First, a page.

<$BlogRSDUrl$>

Wednesday, August 02, 2017

Hector-Brian Bromance Comes To ABQ Mayor Contest, Latest On Keller-Balderas Tension On Presbyterian Probe And New Major GOP Candidate Poised To Enter Southern Congress Race 

N
The Brian Colón/Hector Balderas bromance shows no signs of cooling. In fact, Attorney General Hector will be the featured guest as Colón opens his mayoral campaign headquarters Thursday evening in ABQ's SE Heights.

The two Dem lawyers have long been friends, plotting their futures together. But the ant at their political picnic today is State Auditor and fellow Dem Tim Keller who is leading in the early insider mayoral polls for the October 3 election. Colón is running third behind Keller and Republican Dan Lewis. Only the two top vote getters will advance to a Nov. 7 run-off, assuming no candidate in the crowded field pulls in 50 percent of the vote needed for an outright victory.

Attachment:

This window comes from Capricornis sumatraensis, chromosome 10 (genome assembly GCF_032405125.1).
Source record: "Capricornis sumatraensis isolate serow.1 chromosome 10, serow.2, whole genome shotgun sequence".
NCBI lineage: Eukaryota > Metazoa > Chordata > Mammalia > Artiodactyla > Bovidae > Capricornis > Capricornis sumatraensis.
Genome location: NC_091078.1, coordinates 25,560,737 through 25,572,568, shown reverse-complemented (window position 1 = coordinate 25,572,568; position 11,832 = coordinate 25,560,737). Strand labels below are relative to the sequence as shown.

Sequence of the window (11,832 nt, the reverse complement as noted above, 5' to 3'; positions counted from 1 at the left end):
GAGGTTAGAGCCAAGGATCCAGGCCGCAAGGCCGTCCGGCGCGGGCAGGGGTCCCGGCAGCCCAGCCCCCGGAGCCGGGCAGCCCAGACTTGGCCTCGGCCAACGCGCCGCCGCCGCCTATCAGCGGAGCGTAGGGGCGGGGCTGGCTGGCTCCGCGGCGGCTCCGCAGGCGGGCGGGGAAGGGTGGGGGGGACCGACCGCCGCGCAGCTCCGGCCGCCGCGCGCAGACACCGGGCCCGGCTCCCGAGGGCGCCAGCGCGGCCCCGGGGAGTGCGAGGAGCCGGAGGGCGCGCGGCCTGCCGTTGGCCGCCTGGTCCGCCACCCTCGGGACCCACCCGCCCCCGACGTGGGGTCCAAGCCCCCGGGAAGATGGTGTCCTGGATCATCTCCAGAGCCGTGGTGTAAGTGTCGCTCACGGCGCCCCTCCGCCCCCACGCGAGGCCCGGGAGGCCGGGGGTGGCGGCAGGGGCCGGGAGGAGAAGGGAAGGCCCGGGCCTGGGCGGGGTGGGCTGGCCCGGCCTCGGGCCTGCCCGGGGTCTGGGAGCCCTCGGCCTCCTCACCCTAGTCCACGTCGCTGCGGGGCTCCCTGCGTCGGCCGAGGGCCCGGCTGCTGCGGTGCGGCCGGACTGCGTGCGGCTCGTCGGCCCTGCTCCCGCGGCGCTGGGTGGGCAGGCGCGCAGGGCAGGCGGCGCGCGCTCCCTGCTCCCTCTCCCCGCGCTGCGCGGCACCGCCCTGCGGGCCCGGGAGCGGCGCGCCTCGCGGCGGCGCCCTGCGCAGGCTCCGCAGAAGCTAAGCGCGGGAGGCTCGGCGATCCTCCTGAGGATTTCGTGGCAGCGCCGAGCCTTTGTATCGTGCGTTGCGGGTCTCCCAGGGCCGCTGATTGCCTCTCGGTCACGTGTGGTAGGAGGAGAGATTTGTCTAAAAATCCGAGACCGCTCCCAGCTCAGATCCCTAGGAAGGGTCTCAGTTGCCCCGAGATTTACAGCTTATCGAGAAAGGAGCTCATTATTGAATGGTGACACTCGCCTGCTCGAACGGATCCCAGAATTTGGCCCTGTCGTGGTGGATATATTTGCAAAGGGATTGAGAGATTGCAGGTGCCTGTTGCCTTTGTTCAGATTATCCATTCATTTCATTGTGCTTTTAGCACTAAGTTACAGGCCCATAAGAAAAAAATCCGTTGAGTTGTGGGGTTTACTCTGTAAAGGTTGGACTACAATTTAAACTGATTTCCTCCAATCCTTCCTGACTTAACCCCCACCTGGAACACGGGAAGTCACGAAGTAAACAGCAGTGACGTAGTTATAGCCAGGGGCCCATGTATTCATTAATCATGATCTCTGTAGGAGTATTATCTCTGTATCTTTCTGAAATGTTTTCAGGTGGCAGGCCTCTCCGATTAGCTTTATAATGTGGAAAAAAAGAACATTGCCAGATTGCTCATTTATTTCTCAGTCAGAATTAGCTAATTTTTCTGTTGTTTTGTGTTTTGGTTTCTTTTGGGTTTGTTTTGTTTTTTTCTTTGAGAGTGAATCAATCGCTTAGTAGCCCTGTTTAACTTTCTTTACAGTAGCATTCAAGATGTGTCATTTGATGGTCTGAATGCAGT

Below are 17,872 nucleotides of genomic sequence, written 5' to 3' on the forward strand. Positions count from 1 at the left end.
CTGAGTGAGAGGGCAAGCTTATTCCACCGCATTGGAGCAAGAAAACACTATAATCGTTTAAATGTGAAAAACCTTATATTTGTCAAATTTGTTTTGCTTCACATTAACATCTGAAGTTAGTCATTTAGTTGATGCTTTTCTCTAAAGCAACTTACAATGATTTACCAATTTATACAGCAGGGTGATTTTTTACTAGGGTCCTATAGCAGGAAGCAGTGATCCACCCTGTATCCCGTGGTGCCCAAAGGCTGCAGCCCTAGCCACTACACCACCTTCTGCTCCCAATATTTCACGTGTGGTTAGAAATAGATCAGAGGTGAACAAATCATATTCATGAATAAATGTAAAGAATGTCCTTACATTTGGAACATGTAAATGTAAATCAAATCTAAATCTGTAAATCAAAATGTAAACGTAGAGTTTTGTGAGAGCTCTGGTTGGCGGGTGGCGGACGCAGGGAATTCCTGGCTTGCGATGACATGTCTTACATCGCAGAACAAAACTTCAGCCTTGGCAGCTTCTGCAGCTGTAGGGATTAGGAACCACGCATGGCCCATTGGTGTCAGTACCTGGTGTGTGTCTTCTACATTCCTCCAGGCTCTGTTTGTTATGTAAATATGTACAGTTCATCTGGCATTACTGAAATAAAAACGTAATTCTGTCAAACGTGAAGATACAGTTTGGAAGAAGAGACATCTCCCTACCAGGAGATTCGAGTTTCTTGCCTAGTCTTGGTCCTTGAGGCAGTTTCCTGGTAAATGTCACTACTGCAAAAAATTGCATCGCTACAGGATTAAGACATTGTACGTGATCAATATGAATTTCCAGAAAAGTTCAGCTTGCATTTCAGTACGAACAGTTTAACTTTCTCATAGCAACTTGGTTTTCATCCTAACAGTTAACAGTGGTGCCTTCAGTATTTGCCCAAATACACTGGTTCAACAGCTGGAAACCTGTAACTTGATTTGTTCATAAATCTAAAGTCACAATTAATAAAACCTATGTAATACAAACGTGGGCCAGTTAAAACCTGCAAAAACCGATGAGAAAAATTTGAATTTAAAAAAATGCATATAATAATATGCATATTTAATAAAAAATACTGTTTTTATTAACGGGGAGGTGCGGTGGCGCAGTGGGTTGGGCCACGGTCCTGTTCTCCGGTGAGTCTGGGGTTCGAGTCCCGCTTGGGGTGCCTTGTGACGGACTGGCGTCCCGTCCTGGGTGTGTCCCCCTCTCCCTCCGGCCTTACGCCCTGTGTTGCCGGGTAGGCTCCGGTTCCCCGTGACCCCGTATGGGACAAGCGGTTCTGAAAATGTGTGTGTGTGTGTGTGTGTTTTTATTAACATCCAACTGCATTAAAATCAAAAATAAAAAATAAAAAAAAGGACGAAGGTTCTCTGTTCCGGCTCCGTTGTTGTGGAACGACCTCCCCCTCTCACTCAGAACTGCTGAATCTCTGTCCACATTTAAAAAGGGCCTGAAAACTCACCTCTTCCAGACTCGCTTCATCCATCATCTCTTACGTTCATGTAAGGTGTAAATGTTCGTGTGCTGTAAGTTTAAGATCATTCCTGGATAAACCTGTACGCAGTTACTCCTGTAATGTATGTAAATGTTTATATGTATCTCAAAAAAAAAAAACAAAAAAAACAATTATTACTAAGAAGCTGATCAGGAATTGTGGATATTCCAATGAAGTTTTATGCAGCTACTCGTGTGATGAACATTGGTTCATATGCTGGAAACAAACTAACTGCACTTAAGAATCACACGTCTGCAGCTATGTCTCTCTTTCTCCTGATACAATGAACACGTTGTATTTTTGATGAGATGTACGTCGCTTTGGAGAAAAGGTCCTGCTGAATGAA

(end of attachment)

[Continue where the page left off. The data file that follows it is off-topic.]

The Colón crowd sees Keller as an upstart and outsider who thrives on naked ambition. The Keller crowd sees Colón and Balderas as throwbacks to the patrón system replete with shady undertones.

Balderas can help Colón because Colón is of Puerto Rican descent and not a native Hispanic like Balderas who was born in Wagon Mound. Among the major candidates Colón may have the best shot of grabbing a large share of the Hispanic vote. GOP businessman Ricardo Chaves and Dem Michelle Garcia Holmes are native Hispanics but are battling it out in the lower tier of the eight person contest. Giving Balderas top billing at his campaign bash is the opening salvo in Colón's quest for this important ethnic bloc.